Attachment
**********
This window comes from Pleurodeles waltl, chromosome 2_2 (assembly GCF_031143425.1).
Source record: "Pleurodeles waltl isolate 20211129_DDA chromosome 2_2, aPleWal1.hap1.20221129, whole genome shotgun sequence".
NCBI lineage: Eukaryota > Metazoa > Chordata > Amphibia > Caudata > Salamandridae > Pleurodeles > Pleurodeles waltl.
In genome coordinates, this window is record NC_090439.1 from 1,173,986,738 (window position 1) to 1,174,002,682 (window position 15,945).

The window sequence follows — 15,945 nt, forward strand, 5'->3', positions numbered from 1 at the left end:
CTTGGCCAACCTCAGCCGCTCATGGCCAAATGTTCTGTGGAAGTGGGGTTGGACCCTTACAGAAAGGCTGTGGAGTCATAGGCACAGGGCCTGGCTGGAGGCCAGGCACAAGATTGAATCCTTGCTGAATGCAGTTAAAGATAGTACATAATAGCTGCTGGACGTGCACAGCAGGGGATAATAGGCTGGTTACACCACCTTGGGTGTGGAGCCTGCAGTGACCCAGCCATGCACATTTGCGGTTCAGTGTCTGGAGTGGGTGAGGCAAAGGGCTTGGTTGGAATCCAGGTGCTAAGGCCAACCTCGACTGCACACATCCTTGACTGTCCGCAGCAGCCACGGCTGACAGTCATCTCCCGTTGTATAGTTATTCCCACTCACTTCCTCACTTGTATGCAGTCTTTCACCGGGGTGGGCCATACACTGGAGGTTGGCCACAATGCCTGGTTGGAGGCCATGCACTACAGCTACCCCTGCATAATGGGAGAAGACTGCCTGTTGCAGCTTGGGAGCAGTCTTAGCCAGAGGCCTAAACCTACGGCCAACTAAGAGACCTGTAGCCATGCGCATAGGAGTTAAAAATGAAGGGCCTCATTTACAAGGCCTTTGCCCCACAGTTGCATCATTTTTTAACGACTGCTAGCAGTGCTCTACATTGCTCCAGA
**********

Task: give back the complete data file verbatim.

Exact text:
This window comes from Pleurodeles waltl, chromosome 2_2 (assembly GCF_031143425.1).
Source record: "Pleurodeles waltl isolate 20211129_DDA chromosome 2_2, aPleWal1.hap1.20221129, whole genome shotgun sequence".
NCBI lineage: Eukaryota > Metazoa > Chordata > Amphibia > Caudata > Salamandridae > Pleurodeles > Pleurodeles waltl.
In genome coordinates, this window is record NC_090439.1 from 1,173,986,738 (window position 1) to 1,174,002,682 (window position 15,945).

The window sequence follows — 15,945 nt, forward strand, 5'->3', positions numbered from 1 at the left end:
CTTGGCCAACCTCAGCCGCTCATGGCCAAATGTTCTGTGGAAGTGGGGTTGGACCCTTACAGAAAGGCTGTGGAGTCATAGGCACAGGGCCTGGCTGGAGGCCAGGCACAAGATTGAATCCTTGCTGAATGCAGTTAAAGATAGTACATAATAGCTGCTGGACGTGCACAGCAGGGGATAATAGGCTGGTTACACCACCTTGGGTGTGGAGCCTGCAGTGACCCAGCCATGCACATTTGCGGTTCAGTGTCTGGAGTGGGTGAGGCAAAGGGCTTGGTTGGAATCCAGGTGCTAAGGCCAACCTCGACTGCACACATCCTTGACTGTCCGCAGCAGCCACGGCTGACAGTCATCTCCCGTTGTATAGTTATTCCCACTCACTTCCTCACTTGTATGCAGTCTTTCACCGGGGTGGGCCATACACTGGAGGTTGGCCACAATGCCTGGTTGGAGGCCATGCACTACAGCTACCCCTGCATAATGGGAGAAGACTGCCTGTTGCAGCTTGGGAGCAGTCTTAGCCAGAGGCCTAAACCTACGGCCAACTAAGAGACCTGTAGCCATGCGCATAGGAGTTAAAAATGAAGGGCCTCATTTACAAGGCCTTTGCCCCACAGTTGCATCATTTTTTAACGACTGCTAGCAGTGCTCTACATTGCTCCAGA